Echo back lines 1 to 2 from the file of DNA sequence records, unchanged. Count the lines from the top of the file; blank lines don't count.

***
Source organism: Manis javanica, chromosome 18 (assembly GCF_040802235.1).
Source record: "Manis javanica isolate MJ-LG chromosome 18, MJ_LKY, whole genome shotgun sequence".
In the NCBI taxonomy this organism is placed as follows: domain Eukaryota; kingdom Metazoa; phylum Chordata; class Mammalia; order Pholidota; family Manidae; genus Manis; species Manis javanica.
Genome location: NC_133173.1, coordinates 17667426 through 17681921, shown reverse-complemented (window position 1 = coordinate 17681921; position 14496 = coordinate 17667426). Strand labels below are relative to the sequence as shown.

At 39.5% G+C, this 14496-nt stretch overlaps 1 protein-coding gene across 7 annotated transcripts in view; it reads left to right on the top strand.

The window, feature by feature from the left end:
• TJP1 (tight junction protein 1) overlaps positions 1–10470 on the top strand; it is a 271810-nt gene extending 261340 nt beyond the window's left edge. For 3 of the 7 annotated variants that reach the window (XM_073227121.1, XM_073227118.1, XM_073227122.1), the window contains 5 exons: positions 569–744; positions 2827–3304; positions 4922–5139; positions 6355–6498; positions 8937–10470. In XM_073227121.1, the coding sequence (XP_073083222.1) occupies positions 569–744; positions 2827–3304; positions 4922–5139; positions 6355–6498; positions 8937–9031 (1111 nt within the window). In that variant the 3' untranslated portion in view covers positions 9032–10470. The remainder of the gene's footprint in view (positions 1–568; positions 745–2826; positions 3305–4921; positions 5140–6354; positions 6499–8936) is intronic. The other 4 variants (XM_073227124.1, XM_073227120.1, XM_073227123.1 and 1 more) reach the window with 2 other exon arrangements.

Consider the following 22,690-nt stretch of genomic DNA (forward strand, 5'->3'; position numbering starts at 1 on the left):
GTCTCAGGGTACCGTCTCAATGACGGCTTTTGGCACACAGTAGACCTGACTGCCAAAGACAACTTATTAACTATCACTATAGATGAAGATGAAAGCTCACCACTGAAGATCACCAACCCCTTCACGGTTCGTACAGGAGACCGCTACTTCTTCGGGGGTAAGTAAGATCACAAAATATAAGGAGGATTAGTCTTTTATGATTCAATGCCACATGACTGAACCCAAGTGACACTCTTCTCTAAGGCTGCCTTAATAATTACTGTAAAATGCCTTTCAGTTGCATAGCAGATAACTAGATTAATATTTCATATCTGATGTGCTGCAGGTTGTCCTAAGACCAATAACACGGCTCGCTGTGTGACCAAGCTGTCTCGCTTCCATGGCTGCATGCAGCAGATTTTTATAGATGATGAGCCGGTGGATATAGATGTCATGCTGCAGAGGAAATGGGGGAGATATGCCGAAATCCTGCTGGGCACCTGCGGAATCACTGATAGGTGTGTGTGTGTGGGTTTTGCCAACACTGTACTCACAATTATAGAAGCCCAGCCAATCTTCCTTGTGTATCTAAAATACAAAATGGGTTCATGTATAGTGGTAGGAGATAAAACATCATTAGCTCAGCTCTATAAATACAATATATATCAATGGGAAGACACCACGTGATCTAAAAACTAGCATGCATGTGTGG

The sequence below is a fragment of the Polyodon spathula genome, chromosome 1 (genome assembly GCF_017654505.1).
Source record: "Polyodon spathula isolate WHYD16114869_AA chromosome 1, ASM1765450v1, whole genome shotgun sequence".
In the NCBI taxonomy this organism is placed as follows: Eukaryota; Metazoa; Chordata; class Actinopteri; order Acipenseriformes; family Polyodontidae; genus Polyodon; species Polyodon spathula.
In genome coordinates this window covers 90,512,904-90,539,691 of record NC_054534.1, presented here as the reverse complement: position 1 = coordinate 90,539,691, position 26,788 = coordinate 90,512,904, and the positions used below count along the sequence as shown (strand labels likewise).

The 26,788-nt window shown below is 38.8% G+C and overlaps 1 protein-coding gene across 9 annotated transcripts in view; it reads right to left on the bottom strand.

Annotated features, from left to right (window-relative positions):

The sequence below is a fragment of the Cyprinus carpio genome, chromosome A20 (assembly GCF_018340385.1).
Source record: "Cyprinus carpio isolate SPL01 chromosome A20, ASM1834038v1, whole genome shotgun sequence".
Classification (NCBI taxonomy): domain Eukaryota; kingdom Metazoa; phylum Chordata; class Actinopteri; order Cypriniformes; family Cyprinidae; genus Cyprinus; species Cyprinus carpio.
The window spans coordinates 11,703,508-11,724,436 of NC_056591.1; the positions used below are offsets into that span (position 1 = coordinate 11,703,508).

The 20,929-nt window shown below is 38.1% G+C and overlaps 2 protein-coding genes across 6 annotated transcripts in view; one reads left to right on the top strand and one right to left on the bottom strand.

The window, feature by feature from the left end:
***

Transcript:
Source organism: Manis javanica, chromosome 18 (assembly GCF_040802235.1).
Source record: "Manis javanica isolate MJ-LG chromosome 18, MJ_LKY, whole genome shotgun sequence".